Friday, July 13, 2012

curling up with a good mystery

I'd like to think that the folks who work in the Bangor Library's children's department think of our family with fondness. After all, we are likely the family with the most consistent attendance as well as sheer volume of books checked out, but more than that, we return our books within the two week checkout window. Wednesday, when we were standing at the counter I was told that one of my selections was actually on hold by someone else, but it was accidentally put on the shelf. He said that I needed to return it within two weeks, but I assured him that I would do so by Friday at the latest. The murder mystery, Death of a Kingfisher, was one by my favorite authors, M.C. Beaton, and sure enough, I had it finished within several hours of returning home that evening. If you like non-gory mysteries with a share of humor then you will like the Hamish MacBeth series that spans over 20 books and goes back at least that many years. Featuring a local copper in rural Scotland, this series is just the thing to curl up with on a rainy afternoon with a cup of tea and a plate of cookies. 

The other new mystery series I enjoy also has a new title out, Aunt Dimity & the Village Witch, by Nancy Atherton. The heroine is an active mother of twin boys living in a village in England, which has an unusually large number of murders and mysteries considering its diminutive size. The author does make a point of promoting the moral equivalency of paganism and homosexuality, but the overall story is well written and just I ignore those bits.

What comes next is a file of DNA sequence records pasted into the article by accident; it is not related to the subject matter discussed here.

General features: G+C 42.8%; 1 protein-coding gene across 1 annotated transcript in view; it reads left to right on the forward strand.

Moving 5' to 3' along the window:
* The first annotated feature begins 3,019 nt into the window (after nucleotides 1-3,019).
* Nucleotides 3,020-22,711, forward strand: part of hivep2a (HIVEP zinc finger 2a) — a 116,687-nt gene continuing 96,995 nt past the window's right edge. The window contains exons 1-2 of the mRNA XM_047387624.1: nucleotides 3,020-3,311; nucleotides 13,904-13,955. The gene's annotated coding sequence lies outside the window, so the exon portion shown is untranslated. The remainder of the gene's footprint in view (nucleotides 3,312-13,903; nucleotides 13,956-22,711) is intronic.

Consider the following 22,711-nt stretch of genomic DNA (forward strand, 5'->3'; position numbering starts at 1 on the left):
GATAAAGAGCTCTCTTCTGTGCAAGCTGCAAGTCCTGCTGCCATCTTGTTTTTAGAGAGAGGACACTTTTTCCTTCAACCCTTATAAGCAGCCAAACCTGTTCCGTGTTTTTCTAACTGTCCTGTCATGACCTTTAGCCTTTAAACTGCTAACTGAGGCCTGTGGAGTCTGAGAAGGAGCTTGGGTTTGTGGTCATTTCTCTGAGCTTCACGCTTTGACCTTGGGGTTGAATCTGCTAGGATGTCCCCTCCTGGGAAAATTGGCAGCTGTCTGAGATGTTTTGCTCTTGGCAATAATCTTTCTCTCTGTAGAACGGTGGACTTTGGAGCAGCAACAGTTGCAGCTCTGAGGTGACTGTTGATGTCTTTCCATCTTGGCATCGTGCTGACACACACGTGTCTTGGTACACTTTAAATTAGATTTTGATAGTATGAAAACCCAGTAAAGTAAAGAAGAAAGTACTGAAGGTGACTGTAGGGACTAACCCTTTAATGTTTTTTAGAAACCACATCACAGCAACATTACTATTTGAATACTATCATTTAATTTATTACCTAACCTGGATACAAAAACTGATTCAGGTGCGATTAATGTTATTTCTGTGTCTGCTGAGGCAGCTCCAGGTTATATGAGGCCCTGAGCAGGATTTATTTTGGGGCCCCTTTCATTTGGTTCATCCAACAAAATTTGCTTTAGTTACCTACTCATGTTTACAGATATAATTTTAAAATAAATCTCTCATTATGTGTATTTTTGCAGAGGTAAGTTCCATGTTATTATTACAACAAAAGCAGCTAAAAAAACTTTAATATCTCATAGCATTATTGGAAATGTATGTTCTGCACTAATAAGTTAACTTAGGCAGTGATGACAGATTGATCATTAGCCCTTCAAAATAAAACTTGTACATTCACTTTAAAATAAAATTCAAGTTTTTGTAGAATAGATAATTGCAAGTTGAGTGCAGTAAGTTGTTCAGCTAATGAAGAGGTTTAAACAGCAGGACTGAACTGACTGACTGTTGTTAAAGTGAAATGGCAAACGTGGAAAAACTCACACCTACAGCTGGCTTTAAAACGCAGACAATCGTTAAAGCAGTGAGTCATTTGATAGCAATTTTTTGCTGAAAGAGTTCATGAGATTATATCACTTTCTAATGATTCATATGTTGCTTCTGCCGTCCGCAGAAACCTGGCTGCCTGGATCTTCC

So, these two novels will go back in the book drop bin this morning after dropping off Charlie on his last day of science day camp.He has been having such a grand time building things, making new friends, and taking things apart that he has said, "Thank you Mommy for signing me up for science camp," every afternoon after I have picked him up. Maggie has also been at camp again this week and was even on the TV news a few days ago (look for the pink hat). I wouldn't have known a thing about it, but the librarian mentioned it and pulled it up on her computer so we could watch her dance and sing, practicing for the big show next weekend.

1 comment:

Anonymous said...

If you like (for the most part) the Aunt Dimity books, you might want to try books other "cozies" by Laura Childs, Joanne Fluke and Katherine Hall Page. I love the cozies. You can look up a bunch of other authors just by googleing (sp?0 cozy mysteries!